Figueroa Street: A Thoroughfare Named in the 1850s, Los Angeles, Calif. (2024)

There was supposedly a jingle that helped people to remember the sequence of streets downtown: "From Main we Spring to Broadway,then over the Hill to Olive! Wouldn't it be Grand if we could Hope topick a Flower that grows on Figueroa?"

All these streets were drawn on the first American map ofLos Angeles in 1849. Their original English names have stuck - with threeexceptions: Broadway was originally Fort; Grand was changed from Charity;and at first Figueroa was Grasshopper and then Pearl.

Figueroa Street: A Thoroughfare Named in the 1850s, Los Angeles, Calif. (1)

The story of today's Figueroa Street has always been complex and deserves an in-depth explanation. Not long after its predecessor, Grasshopper Street, was established on the survey, an "original" Figueroa Street was planned a little further west.Figueroa fits in a little-known category as one of the first new streetsestablished in 1855. Today, the historic, original segment exists betweenPico Boulevard and Exposition Boulevard. Much of the research in this post is owed to the incredible sleuthing within map and other archival collections by librarian-historian Neal Harlow reflected in his 1976 book, Maps and Surveys of the Pueblo Lands of Los Angeles.

Figueroa Street: A Thoroughfare Named in the 1850s, Los Angeles, Calif. (2)
Courtesy of the Seaver Center for Western History Research, NHMLAC

Who WasJosé Figueroa?

The street named for José Secundino Figueroa y Parracorrelates to the Spanish, Mexican and indigenous history in California.Figueroa was Spanish and Native and distinguished in his military rolein the war to gain Mexican independence from Spain. He served as Governor of Alta Californiabeginning in 1833 at the time when the Mexican government set about to secularize the Franciscan mission system. He died in office in 1835, shortly after he authored the first full-length book ever published in California,Manifiesto a la Republica Mejicana. Aside from being a historical first, the book is a record of his efforts to regulate the allocation of land in the interests of Native Americans, particularly amidst new colonizing groups who arrived in 1834.

Figueroa Street: A Thoroughfare Named in the 1850s, Los Angeles, Calif. (3)
Courtesy of the Seaver Center for Western History Research

Interestingly, historic Figueroa Street leads down to where it first ended, at today's Exposition Park, where at the Natural History Museum one of only a handful of known surviving copies of the Manifiesto is preserved.

An American City in Need of Selling Land

Figueroa Street is also significant because of its direct link to the City's earliest ambitions to grow the city in both its acreage and operational revenue, and this blog post emphasizes this specific linkage.

The origin story of the street began when the Los Angelesmunicipality, newly incorporated in April, 1850, strategized to raise revenue byselling city lots. Preparation began inthe summer of 1849 by securing a very first American survey, the Plan de laciudad de Los Angeles, commonly known as the Ord Survey, paid with private moneylent by councilman John Temple, who arrived when Los Angeles was a Mexican pueblo. The survey concentrated on all the cultivatedlands within the four square leagues allotted in the original Spanish pueblo.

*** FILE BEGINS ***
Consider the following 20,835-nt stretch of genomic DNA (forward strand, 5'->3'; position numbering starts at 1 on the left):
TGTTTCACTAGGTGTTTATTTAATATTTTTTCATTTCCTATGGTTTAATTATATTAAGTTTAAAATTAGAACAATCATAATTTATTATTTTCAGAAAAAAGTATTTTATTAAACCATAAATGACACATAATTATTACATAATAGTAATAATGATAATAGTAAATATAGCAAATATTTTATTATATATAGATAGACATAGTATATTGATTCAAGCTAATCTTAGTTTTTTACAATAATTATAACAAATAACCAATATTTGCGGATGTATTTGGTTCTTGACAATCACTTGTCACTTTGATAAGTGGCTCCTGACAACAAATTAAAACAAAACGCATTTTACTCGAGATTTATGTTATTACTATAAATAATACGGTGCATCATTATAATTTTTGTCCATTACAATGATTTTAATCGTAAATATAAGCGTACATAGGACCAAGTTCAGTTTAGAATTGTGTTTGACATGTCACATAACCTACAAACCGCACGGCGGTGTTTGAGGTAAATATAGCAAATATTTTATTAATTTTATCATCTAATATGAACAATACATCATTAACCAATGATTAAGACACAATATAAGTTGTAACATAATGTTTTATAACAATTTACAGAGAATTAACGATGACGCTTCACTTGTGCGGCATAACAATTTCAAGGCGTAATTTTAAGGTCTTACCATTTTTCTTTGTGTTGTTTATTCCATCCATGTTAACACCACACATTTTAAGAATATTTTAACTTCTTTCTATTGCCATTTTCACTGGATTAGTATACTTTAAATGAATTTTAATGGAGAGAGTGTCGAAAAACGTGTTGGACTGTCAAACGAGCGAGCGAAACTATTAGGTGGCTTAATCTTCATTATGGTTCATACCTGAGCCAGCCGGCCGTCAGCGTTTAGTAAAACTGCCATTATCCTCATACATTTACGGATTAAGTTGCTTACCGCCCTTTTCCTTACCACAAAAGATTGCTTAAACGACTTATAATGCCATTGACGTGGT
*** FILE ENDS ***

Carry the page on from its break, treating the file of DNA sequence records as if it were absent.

In the fall of 1850 a proposal was made to hold a publicauction to sell town lots and agricultural tracts. The sale took place on November 7th but fellshort of the goal. John Temple was onlyable to recoup about 80% of his loan.

Then in August, 1852, a “donation system” or a “Free LandOrdinance” allowed a person to petition the mayor for desired land whereby fora $10 fee a landholder was given one year to improve the land before receivingtitle. Eight certificates were issuedand many more the following year on 35-acre lots outside of the city limits,because the Common Council had set its sight on claiming not four but sixteen squareleagues of municipal land.

In May, 1854, the Ordinance was repealed due to the lack ofa complete survey for the entire 35-acre lots. A year earlier Henry Hanco*ck,assisted by George Hansen, submitted a proposal to remedy the lack of asurvey. The proposal included a sketchmap of the donation lots. (This extantmap from April, 1853, housed in the Los Angeles City Archives represents theearliest cartographic record for the donation system.)

In 1855 Hansen made a plat of the liberal boundaries of LosAngeles that extended to the neighboring ranchos. (The plat map did not survive, and itsexistence is based on a composite map containing an 1871 affidavit by Hansen –see below). To underscore the point, theearly maps from 1853 and 1855 extended beyond the original four square leagues definedin the original Spanish pueblo.

The 1848 Treaty of Guadalupe Hidalgo ending the U.S. Warwith Mexico stipulated all claimants to land (individuals and entities) toprovide proof before the U.S. Land Commission.The first Common Council of Los Angeles boldly sought title to landtotaling sixteen square leagues. TheCommission regularly heard California claims in San Francisco, but they held asession in Los Angeles during the fall of 1852, and in that October the Citypresented its petition.

Confident that they would eventually prevail, the City proceededwith the issuance of 35-acre donation lots.But the City did not succeed, and on February 5, 1856, the LandCommission confirmed the original four square leagues. With the setback, Hansen’s plat map from twoyears earlier became reformed in 1857 to reflect the confirmed city limits. (The 1857 map did not survive, and itsexistence is based on a composite map containing an 1871 affidavit by Hansen –see below).

The Naming of Figueroa Street

Figueroa Street was conceived on the survey maps producedafter the Ord Survey and created by Hanco*ck and Hansen along with work contributedby Adolphus Waldemar and William Moore in the 1850s and into the 1860s and1870s. The maps first projected the wishful, expandedboundaries but then reigned in within the reduced, confirmed limits. Detailed on those maps of the 1850s andrepeated in the 1860s and 1870s were streets for American presidents and a selectgroup of five Mexican-era governors – José María Echeandía, José Figueroa, JuanBautista Alvarado, Manuel Micheltorena, and Pío de Jesús Pico.